Nassau County Department of Health is reporting the second case of West Nile virus (WNV) in a Nassau County resident this year.
The individual, county officials said, is a 74-year-old female from Massapequa Park who became ill on July 28 with symptoms of fever and altered mental status. She was hospitalized on July 29, discharged on Aug. 5 and is recovering at home.
It’s been a busy spring for Massapequa resident Matthew Dorsey.
Dorsey became a 2010 recipient of a Farmingdale State College Academic Excellence Award. At the same time, he was awarded a BS in Business Management from Farmingdale’s School of Business.
The Kiwanis Club of Massapequa recently welcomed six new members to the club: Mike Mazzola, Phil Tesoriero, Dianne Finkelstein, Angela Capritto, Danielle LaRose, and Ted Levine.
It became official last week that the MTA plans to cut its funding to Long Island Bus, a move that will effectively eliminate all bus service to over 100,000 Nassau County residents who rely on it daily. A war of words between Nassau County Executive Edward P. Mangano and the MTA has now escalated to a legal battle, with the county filing suit over the controversial MTA employer payroll tax.
The Nassau County Department of Health has announced the isolation of West Nile virus (WNV) from 16 additional mosquito pools in Nassau County. Three are from pools in Massapequa and one is in Wantagh. The new findings bring the total to 30 mosquito pools positive for West Nile virus in Nassau County this year.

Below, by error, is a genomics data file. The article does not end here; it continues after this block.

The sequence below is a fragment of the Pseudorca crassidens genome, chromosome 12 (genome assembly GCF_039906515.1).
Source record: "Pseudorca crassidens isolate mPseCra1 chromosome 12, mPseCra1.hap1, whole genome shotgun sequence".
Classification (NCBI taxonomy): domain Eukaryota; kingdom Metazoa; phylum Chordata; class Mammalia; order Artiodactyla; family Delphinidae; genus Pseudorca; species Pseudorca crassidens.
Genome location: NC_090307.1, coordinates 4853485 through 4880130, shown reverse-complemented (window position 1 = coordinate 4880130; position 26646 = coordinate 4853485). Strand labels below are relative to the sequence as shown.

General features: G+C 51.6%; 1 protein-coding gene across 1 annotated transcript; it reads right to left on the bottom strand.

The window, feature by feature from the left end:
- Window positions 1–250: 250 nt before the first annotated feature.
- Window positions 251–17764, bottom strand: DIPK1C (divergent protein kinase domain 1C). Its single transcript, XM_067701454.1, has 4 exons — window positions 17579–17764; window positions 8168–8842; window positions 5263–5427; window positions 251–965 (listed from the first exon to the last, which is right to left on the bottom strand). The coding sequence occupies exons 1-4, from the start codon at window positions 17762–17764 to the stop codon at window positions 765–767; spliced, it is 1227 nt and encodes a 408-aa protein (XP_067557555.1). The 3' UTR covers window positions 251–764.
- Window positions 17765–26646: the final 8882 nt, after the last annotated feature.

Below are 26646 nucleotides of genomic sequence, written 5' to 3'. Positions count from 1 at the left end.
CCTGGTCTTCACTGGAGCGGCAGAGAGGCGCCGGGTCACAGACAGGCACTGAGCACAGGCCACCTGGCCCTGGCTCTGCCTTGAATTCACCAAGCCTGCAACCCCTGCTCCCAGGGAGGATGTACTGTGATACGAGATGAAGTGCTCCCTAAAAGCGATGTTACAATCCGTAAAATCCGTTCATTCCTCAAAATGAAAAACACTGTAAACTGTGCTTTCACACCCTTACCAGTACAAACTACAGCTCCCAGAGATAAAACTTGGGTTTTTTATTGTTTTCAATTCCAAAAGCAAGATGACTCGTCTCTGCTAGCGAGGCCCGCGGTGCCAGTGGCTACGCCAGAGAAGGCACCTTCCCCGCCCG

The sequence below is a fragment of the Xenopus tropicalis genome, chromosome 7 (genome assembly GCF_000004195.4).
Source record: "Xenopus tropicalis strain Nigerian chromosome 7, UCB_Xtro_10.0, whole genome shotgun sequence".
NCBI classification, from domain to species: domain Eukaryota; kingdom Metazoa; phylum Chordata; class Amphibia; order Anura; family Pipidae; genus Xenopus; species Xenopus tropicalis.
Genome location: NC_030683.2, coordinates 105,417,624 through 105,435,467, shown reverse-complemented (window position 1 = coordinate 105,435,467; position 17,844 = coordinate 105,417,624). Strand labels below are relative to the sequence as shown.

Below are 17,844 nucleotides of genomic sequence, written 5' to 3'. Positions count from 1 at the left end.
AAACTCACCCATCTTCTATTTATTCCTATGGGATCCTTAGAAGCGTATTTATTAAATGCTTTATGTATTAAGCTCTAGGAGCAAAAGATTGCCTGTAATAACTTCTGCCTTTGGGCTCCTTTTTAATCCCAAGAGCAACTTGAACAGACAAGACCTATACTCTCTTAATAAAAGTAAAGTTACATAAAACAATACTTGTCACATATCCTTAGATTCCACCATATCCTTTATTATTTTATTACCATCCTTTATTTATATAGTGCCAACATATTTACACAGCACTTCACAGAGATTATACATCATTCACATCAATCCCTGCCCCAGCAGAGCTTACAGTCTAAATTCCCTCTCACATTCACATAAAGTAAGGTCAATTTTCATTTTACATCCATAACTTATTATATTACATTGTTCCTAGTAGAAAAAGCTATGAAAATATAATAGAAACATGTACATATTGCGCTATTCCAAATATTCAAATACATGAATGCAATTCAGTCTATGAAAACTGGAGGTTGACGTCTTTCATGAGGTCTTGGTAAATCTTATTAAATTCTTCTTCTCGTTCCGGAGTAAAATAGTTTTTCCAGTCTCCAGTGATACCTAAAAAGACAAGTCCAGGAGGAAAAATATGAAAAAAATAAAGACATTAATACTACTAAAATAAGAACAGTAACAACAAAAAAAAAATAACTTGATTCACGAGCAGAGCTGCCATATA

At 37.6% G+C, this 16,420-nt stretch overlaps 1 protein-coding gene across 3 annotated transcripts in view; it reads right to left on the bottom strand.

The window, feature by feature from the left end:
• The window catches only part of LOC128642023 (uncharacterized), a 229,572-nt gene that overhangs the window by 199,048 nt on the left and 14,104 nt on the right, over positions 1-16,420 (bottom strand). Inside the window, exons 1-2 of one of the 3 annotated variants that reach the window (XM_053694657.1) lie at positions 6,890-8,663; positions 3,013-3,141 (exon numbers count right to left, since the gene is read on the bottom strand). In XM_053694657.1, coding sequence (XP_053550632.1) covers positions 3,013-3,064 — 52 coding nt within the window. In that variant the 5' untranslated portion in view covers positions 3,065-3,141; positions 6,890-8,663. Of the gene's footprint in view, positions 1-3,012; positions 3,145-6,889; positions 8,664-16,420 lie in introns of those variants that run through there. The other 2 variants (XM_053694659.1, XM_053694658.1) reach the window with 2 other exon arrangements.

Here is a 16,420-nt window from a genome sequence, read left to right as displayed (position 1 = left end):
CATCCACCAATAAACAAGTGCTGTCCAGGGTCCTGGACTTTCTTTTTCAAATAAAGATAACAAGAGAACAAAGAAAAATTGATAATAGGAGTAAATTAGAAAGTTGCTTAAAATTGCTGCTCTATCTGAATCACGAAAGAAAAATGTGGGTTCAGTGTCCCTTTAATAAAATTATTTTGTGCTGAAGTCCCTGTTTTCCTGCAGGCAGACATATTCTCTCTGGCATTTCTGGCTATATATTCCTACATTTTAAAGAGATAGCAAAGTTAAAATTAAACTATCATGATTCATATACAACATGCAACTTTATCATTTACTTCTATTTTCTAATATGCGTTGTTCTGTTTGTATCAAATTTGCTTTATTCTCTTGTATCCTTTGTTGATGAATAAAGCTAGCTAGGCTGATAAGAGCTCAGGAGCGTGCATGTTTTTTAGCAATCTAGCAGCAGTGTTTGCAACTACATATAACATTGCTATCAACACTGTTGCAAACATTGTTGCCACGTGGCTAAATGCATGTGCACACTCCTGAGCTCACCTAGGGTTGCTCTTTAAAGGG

“[To] the outside observer, my life looks pretty remarkable. I’m a doctor—-a neurologist—-and a good one….I earn a handsome salary. I starred on the nation’s number one television show—-the final season of Survivor….Millions of Americans watched me each week as I reported important health news on a major television network…I have my own radio show. I’ve dated kind, spectacular, and brilliant women. I have a wonderful family, devoted friends....[Along] the way I’ve managed to change several lives—-and I’ve saved a few too. Sounds pretty good, right?”
This past weekend, there was the usual number of birthday celebrations held in Massapequa for youngsters and adults alike. But only one of them was for someone who turned 100 years old.
That is what happened in the household of Anica Skrokov, better known to people in Massapequa as Baba.
The Lincoln-style log cabin, in the John J. Burns Park, will be the Massapequa Kiwanis club’s renovation project. The club’s first cabin project dates back to 1985, when the members took title of the run down, former polo club house from Hubert Darrell of Corona. Darrell owned the East Massapequa cabin for many years. The Kiwanis members, with help from Paul Kicherer and his crane, carefully removed the gable end sections of the cabin. Then all of the disassembled wall logs, roof beams and other parts were loaded onto Kiwanian Mike Beato’s flatbed trailer and transported to John J. Burns Park, including the stones from the fireplace. It took many men working together, filling several trailer loads to accomplish the first phase of this giant undertaking. The work was done by a 35-member club, made up of men having very different occupations. After several Saturdays of loading the trailer for the trips to Burns Park, where everything was neatly piled and stored, the men took a break until 1986.
“Justice was not done today.”
That was the statement from Drug Free Massapequa (DFM), following the July 15 hearing in the case of Dr. Sanji Francis, the Merrick-based physician accused of selling prescription drugs to undercover police.
More roadwork is coming to residential areas of Massapequa. At its June 28 meeting, the board of trustees approved the establishment of a Special Assessment District for Third Avenue between Clark Boulevard and Front Street.
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